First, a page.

These Photos Of The California Wildfires Are Horrifying

by Virginia Chamlee
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Huge swaths of California are currently burning due to wildfires which have closed schools, museums, and prompted the closure of one of Los Angeles' busiest freeway. Residents are scrambling to escape the fire's destruction, and many have been posting photos of the California wildfires as they evacuate.

Several homes in the Bel-Air neighborhood were on fire early Wednesday, with heavy winds leading to the partial closure of the 405 Freeway. Many who live in homes in the path of the fire were under mandatory evacuations and dozens of schools were shut down, as well. On Wednesday morning, the fires had already destroyed many homes, according to the Los Angeles Times, though the full impact won't yet be known until smoke and fire can be cleared from the impacted areas.

By Wednesday, the fires were already so powerful that a NASA satellite captured images of thick smoke from space. Unfortunately, they're likely to get worse and could spread over a larger area due to heavy Santa Ana winds that were expected pick up throughout Wednesday and Thursday, according to LA fire officials.

In recent years, rains had hit the area before the Santa Ana winds came — this year, however, brought a perfect storm of dry conditions and wind. Already, the fire has burned more than 83,000 acres over three days.

Images from the scene are harrowing, showing firefighters battling the blaze to little avail and flames licking the side of homes.

2017 Is The Worst Year On Record For Wildfires In California

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These fires are the latest to devastate portions of California in recent months. In early October, fires tore through Northern California, leaving 42 people dead, some 100,000 displaced, and at least 8,400 homes and buildings destroyed. Those fires proved especially harmful to those in the Napa and Sonoma Valley wine-making communities, which rely on ash-free soil to grow grapes.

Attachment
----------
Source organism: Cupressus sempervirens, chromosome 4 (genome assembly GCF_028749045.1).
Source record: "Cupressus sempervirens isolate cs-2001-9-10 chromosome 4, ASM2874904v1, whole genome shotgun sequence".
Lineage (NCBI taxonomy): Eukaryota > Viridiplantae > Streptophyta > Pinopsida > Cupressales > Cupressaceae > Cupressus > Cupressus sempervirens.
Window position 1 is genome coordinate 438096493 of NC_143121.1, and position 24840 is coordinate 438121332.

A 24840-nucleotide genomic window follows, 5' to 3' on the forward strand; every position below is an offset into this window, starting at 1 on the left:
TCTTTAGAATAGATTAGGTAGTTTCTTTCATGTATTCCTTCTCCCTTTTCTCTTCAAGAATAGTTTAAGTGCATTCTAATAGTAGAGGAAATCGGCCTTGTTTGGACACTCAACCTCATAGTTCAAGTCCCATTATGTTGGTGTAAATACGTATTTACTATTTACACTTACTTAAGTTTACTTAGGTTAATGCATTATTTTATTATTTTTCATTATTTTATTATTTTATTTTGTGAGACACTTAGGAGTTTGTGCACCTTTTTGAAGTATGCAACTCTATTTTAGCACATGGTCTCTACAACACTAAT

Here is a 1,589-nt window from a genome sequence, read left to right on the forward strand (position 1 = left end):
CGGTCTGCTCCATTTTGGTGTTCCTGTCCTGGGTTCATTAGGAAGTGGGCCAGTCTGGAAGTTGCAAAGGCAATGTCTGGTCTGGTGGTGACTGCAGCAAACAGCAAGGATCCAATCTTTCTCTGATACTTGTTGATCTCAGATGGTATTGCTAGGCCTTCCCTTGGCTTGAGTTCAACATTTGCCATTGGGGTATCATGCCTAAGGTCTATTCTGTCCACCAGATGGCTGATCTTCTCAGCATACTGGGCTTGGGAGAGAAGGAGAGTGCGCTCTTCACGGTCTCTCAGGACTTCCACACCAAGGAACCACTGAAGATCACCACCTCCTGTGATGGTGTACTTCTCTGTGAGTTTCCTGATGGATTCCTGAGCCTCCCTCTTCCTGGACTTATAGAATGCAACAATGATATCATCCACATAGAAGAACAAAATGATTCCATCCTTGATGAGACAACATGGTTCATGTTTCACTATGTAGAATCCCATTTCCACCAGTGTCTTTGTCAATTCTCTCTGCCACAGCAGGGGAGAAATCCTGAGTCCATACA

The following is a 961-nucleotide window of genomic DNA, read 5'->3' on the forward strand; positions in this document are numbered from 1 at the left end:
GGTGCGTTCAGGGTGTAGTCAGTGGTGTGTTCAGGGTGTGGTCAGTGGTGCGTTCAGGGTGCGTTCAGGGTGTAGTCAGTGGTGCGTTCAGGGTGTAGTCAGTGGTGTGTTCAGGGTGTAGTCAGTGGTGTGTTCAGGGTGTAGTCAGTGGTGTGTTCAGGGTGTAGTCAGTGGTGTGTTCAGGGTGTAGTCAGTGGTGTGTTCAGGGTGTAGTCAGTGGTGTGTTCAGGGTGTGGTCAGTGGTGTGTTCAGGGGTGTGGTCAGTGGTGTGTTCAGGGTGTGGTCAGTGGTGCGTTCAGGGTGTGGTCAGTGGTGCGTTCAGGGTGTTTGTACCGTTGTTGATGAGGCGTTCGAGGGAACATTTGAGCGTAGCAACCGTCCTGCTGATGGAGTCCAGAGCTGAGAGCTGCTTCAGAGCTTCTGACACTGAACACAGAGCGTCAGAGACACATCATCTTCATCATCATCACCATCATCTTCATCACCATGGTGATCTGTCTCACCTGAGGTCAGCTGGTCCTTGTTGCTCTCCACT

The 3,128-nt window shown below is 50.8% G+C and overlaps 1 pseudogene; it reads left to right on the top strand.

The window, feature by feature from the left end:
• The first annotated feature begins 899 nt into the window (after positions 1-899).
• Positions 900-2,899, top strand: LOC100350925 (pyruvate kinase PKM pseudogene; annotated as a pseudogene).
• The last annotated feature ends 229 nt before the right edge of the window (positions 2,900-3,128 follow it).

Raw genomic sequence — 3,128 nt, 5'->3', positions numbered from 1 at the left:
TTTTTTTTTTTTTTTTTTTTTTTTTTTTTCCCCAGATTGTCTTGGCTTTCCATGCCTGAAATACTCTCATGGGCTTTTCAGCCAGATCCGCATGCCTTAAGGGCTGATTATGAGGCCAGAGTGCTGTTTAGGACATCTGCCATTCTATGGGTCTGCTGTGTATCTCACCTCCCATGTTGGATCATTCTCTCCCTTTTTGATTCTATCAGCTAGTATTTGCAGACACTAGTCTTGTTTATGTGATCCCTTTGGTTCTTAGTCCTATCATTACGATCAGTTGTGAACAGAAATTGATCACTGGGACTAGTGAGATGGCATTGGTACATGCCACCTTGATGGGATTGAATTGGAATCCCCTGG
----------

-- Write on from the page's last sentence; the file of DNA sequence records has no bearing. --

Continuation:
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And just as the region was starting to get back on its feet, a new rash of fires began to spread – this time, in Ventura, and increasingly near Los Angeles.

Thousands Have Been Evacuated

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Since Monday night, roughly 200,000 people have been evacuated from their homes. On Wednesday, police in Los Angeles ordered a mandatory evacuation of all homes between two of the area's most well-known addresses: Mulholland Drive on the north and Sunset Boulevard on the south.

The Fires Are Jumping Highways

On Tuesday, the Los Angeles Times reported that one of the brush-fires had reached the Pacific Ocean, jumping Highway 33 before crossing the 101 Freeway, which has not yet been closed. Fire officials are now focused on preventing the fire from impacting the Ojai Valley and moving into more densely populated areas, like Los Angeles.

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One blaze was largely concentrated near the historic Getty Center arts complex, which was closed on Wednesday to "protect its collection from smoke from fires in the region." At least two homes near the Getty were already engulfed in flames on Wednesday morning, according to ABC 7, which noted that the fire was zero percent contained.

Commuters Are Dangerously Close To The Flames

The L.A. Fire Department said that the fire broke out along the 405 Freeway at shortly before 5 a.m. on Wednesday. By mid-morning it had already burned through 50 acres alongside the freeway.

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Still, portions of the road remained open. Many took to Twitter and Instagram to share photos and videos of the fires while driving down the 405, which some users called "a gigantic ball of orange." Others wrote that the experience amounted to the "scariest commute" of their lives — one that was mired in even more gridlock than is typical for the freeway.

Homes Have Been Destroyed

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By Wednesday morning, the blaze had already consumed several mansions (including, reportedly, Rupert Murdoch's) and 150 acres of some of L.A.'s most expensive properties, the Los Angeles Times reported.

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The Skirball fire (the blaze raging near the freeway) had already destroyed at least four to six homes on Wednesday morning, according to the Times.

Those Who Aren't In The Direct Path Are Still Affected

With air quality in the surrounding areas being deemed "unhealthy," Los Angeles County officials urging residents to avoid going outdoors and to avoid vigorous exercise.

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Those in the San Fernando Valley and Malibu areas were most impacted Wednesday by the smoke and were advised to keep their windows and doors closed.

The Full Impact Won't Be Known For A While

More than a month after the fires hit their peak in Napa, residents are only just beginning to pick up the pieces. According to the OC Register, rising temperatures and heavy winds will increase the fire danger on Thursday, meaning it could be quite some time before the fire can be contained.

California authorities have secured a grant from the Federal Emergency Management Agency to assist in firefighting efforts, though even before the most recent fires, 2017 was the worst year on record for wildfires in the state.